The required language that broadcasters must use is:
The [following/preceding] programming was [sponsored, paid for, or furnished,] either in whole or in part, by [name of foreign governmental entity] on behalf of [name of foreign country].
The new disclosure requirements appear to be more demanding than FARA but if the licensee is also subject to FARA, FARA’s labeling requirements will satisfy the new requirements, provided that the FARA label includes the name of the foreign governmental entity’s country and adheres to the frequency requirements described above.
In addition to in-broadcast disclosures, the Report and Order requires broadcasters subject to these disclosure requirements to keep copies of the disclosures in their Online Public Inspection File (OPIF). The disclosures must remain in a folder labeled “Foreign-Government Provided Programming Disclosures.” The information on file in the OPIF must include the actual disclosure, as well as the date and time they aired the broadcast. If the broadcast aired multiple times, broadcasters must add each additional date and time to the OPIF. Broadcasters must update their OPIFs at least quarterly and there is a two-year retention period for disclosures related to the Report and Order.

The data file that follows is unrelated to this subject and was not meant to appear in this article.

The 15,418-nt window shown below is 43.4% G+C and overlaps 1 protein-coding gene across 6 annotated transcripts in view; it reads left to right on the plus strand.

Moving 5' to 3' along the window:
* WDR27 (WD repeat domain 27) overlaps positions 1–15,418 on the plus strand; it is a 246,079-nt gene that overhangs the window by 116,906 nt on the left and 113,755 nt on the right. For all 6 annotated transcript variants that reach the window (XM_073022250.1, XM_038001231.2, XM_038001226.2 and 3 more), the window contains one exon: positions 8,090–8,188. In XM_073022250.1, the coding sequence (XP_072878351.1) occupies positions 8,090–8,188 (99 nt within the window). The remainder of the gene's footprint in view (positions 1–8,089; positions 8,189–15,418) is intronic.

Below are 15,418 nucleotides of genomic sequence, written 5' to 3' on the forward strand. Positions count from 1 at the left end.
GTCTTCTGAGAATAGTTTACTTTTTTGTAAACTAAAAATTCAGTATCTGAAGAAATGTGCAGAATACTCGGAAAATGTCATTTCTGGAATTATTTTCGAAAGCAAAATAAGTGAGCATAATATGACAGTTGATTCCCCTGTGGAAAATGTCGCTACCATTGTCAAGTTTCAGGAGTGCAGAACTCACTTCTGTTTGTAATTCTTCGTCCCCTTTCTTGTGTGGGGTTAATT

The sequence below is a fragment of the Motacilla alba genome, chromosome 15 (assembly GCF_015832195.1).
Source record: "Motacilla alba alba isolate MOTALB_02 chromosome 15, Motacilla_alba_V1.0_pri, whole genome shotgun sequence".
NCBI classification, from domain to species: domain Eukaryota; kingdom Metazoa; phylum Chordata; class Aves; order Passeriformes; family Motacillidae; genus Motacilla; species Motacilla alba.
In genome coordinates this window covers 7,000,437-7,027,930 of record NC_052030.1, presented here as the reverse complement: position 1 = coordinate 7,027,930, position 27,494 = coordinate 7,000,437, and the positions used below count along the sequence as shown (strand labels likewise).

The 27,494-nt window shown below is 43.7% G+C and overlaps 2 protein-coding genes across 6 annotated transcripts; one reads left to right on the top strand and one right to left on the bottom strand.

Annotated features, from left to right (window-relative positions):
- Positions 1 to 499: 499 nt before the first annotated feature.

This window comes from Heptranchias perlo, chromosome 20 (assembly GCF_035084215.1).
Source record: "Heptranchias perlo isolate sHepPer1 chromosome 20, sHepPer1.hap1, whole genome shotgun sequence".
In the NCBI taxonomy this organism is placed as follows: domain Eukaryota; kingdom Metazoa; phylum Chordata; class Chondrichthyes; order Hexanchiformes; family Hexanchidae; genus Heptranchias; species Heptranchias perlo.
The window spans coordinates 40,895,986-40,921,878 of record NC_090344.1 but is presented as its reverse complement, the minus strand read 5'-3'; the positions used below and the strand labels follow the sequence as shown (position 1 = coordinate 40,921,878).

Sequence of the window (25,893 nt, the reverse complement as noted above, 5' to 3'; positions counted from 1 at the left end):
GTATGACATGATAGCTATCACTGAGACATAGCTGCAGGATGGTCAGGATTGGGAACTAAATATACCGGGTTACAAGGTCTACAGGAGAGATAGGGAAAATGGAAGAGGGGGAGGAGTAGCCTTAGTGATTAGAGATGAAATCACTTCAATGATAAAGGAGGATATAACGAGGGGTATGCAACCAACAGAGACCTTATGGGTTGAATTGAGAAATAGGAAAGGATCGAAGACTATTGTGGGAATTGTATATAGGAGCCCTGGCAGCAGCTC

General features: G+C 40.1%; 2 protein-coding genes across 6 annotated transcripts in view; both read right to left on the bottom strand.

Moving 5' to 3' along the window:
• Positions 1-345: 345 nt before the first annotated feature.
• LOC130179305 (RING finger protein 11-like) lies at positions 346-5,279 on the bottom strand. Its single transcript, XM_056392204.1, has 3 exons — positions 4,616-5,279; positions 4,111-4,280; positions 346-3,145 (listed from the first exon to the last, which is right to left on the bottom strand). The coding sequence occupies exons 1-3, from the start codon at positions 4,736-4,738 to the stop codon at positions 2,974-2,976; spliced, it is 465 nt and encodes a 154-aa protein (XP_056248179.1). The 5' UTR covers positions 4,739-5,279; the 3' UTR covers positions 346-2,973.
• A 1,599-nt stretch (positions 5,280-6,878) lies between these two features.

The FCC’s new rules are likely the result of congressional pressure on the FCC to act in this area and they reflect the U.S. government’s increasing scrutiny of foreign government efforts to influence the American public. Similarly, the Department of Justice has sought to more aggressively enforce FARA’s registration and disclosure requirements for foreign media companies and U.S. companies that broadcast or disseminate information in the United States on behalf of foreign governments. This is evidenced by the DOJ FARA Unit’s issuance of several determination letters over the past three years requiring FARA registration of certain foreign media entities, including CGTN America, RIA Global, RM Broadcasting, and Xinhua News. In this way, the Report and Order adds to the complexity of an already crowded regulatory field related to foreign influence, adding detailed disclosure requirements that overlap but are not identical to analogous requirements in FARA. Critically, it also places a significant and ongoing diligence demand on broadcasters.